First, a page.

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  • Print publication year: 2011
  • Online publication date: June 2012

3 - Structural Dynamics


O students, study mathematics, and do not build without foundations.…

–Leonardo da Vinci

The purpose of this chapter is to convey to students a small introductory portion of the theory of structural dynamics. Much of the theory to which the students will be exposed in this treatment was developed by mathematicians during the time between Newton and Rayleigh. The grasp of this mathematical foundation is therefore a goal that is worthwhile in its own right. Moreover, as implied by the da Vinci quotation, a proper use of this foundation enables the advance of technology.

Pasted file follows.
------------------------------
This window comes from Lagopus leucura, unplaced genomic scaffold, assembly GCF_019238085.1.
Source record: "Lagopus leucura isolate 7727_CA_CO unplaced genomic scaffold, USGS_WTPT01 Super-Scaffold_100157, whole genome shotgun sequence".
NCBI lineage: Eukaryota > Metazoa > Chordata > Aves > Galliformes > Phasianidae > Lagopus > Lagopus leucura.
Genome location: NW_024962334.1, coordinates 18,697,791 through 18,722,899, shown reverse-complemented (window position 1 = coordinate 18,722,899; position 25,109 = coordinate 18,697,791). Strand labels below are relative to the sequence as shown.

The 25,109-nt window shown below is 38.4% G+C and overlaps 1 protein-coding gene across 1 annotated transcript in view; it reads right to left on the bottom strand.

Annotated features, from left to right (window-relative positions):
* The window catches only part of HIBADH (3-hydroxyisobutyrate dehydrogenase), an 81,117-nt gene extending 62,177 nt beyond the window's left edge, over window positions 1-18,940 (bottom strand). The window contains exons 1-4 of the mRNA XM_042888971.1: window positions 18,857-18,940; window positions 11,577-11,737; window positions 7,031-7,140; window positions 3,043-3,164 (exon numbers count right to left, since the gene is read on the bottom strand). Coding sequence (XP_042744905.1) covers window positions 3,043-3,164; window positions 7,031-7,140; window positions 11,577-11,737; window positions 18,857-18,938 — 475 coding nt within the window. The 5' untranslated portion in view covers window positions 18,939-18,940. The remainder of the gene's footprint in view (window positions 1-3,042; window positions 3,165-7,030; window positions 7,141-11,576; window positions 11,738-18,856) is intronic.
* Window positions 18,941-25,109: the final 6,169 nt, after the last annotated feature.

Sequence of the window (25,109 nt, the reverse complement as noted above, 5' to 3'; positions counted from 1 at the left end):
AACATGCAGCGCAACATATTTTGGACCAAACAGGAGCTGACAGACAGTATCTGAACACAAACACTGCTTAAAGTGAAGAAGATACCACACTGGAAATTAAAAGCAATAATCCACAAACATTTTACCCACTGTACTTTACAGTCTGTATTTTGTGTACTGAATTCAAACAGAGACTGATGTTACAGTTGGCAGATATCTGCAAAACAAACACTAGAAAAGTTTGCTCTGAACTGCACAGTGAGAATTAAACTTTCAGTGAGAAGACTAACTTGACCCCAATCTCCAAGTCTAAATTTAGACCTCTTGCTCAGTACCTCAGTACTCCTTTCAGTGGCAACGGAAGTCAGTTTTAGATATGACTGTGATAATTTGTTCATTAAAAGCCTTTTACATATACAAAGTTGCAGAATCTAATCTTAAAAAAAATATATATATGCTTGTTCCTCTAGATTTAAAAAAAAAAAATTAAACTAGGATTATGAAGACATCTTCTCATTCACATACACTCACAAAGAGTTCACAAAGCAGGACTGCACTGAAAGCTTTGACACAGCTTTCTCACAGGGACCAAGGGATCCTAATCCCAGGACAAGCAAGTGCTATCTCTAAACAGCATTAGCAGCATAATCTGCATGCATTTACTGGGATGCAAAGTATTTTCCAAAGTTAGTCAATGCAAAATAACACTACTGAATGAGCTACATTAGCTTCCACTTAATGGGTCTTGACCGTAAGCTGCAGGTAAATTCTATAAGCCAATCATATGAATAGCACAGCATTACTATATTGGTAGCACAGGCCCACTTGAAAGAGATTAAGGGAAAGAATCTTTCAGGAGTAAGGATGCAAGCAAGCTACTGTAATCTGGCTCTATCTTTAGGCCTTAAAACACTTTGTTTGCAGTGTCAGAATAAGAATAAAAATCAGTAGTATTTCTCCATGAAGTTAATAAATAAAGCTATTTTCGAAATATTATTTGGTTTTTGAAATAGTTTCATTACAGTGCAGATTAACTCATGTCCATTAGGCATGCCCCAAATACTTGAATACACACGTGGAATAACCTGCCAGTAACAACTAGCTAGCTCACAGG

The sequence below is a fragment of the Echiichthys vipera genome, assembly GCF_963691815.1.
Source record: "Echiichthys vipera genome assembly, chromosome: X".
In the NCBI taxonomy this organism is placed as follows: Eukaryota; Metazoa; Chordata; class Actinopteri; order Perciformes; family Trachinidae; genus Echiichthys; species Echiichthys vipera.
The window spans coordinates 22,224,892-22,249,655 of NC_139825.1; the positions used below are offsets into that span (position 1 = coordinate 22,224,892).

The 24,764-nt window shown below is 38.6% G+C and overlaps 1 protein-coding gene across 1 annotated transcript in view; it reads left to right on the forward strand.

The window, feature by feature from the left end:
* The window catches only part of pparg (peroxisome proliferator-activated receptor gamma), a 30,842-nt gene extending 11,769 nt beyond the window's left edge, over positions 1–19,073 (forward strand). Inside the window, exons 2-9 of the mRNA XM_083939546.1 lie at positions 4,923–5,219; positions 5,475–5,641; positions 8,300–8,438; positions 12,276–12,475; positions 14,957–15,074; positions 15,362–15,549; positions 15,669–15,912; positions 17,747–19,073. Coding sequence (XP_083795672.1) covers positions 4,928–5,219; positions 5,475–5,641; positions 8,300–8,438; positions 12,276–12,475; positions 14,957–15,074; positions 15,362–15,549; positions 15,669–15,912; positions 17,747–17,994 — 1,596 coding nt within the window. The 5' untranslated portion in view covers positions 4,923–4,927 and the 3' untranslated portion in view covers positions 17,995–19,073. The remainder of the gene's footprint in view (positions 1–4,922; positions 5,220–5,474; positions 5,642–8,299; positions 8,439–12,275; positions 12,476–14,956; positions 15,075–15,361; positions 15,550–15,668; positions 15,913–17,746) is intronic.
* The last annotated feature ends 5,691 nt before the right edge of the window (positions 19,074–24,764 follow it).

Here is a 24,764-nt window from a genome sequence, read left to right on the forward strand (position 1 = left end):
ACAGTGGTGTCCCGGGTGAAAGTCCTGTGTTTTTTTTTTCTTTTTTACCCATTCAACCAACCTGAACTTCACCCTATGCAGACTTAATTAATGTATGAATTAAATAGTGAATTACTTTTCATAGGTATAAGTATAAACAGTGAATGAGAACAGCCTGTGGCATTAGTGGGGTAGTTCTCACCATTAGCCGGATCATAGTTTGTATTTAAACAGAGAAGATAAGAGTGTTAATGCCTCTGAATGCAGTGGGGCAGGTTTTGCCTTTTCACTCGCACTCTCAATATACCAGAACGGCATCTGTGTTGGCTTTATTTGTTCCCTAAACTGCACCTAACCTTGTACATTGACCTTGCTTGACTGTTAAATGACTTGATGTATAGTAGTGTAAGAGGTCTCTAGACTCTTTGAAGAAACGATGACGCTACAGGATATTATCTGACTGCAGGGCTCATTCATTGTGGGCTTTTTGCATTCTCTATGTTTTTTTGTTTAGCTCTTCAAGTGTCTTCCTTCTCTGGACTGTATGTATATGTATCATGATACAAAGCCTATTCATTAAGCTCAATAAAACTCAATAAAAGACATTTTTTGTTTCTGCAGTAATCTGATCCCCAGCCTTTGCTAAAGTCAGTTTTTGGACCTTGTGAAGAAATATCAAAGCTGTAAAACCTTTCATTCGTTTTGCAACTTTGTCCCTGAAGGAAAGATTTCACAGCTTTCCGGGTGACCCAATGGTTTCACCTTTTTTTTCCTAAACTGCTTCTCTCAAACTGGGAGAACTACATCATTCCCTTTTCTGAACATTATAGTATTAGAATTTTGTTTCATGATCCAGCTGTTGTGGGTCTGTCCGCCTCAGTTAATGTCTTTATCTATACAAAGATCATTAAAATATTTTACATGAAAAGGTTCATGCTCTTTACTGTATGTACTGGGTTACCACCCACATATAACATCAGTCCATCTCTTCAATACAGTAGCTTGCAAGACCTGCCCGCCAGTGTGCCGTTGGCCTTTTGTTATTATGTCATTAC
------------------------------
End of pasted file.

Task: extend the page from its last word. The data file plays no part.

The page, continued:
Structural dynamics is a broad subject, encompassing determination of natural frequencies and mode shapes (i.e., the so-called free-vibration problem), response due to initial conditions, forced response in the time domain, and frequency response. In the following discussion, we deal with all except the last category. For response problems, if the loading is at least in part of aerodynamic origin, then the response is said to be aeroelastic. In general, the aerodynamic loading then will depend on the structural deformation, and the deformation will depend on the aerodynamic loading. Linear aeroelastic problems are considered in subsequent chapters, and linear structured dynamics problems are considered in the present chapter. Other important phenomena, such as limit-cycle oscillations of lifting surfaces, must be treated with sophisticated nonlinear-analysis methodology; however, they are beyond the scope of this text.

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